And yes, having your body doesn't mean you should automatically get something for merely having it and not doing anything yourself to produce something commercially viable. so what you have cancer or asthma, or whatever. you know what I mean? It's without effort or understanding so I don't think it should be automatic. Do I think all people should automatically get nothing either? no, but it's the ENTITLEMENT that bugs me.

And once something ceases to be part of you, is it still you? are your toenails still you? your fallen hair? an amputated limb? a cancerous organ? It's medical waste and if you get treatment are you really going to want those materials back? I guess you could, but it seems like allowing for all kinds of personal permutations would be needlessly complex and drive already red-tape laden healthcare into further chaos. And what about that treatment? Should you pay the people whose tissues went into creating it? More than the doctors and scientists involved in making it work in the first place? Isn't it a little bit of a pay it forward deal? I don't know. I don't think I'm making much sense anymore.

it's not a simple solution, granted, and I'm not trying to make it so, but as I said, I'm conflicted.

23susiesharp
Maio 4, 2011, 12:44pm

I feel like Debra (listening on audio if this is spelled wrong) didn't want compenstation she just wanted people to know that HeLa was her mother a real living breathing person.

I also have mixed feeling the research is so important yet part of me feels this family should have gotten some kind of compesation but if Henrietta had been from a prominent family and didn't have the money & social problems would I feel the same way??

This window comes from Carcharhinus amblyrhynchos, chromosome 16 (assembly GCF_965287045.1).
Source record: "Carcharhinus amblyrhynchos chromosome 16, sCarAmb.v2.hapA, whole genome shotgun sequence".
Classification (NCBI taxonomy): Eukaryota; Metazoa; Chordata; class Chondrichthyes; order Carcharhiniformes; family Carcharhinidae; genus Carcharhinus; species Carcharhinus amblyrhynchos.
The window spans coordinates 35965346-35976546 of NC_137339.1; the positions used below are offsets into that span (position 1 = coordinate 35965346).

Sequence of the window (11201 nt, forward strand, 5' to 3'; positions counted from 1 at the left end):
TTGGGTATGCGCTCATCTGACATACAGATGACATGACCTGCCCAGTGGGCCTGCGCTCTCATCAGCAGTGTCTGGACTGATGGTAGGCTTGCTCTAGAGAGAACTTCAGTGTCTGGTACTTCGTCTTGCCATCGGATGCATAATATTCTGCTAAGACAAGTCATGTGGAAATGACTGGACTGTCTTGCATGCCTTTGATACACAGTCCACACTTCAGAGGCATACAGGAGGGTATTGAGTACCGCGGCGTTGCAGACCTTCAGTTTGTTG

24maggie1944
Maio 4, 2011, 2:30pm

When I participated in a small research project, related to treatments for my Rheumatoid Arthritis, I did receive some "swag" and a small token amount of money. It did make me feel as if my participation was appreciated and I am now probably more willing to at least consider participating in the future, should another opportunity arise. I certainly did not get rich but then again no one else did either, I don't think. The HeLa cells might have been somewhat different.

I still need to finish the book.

25susiesharp
Maio 4, 2011, 2:48pm

They have a medical research facility near where I live where you can do research studies and you do get paid for it.

I am just about finished and since this is a spoiler free thread I will just say the last chapter before the afterword made me cry I didn't realize how much I had come to care about the people in this book.

I do think I will be watching more closely what I sign at the doctors office for any procedures I have done, and it makes me wonder about the hysterectomy I had awhile back and they found that I had some pre-cancerous conditions did it get sent away to be further tested?

This is definetly a murky area, I guess it isn't so much to get paid compensation for it, its more just to be informed. The afterword is very interesting and does leave you wondering if anything of you is out there being tested and studied.

26Bookmarque
Maio 4, 2011, 3:19pm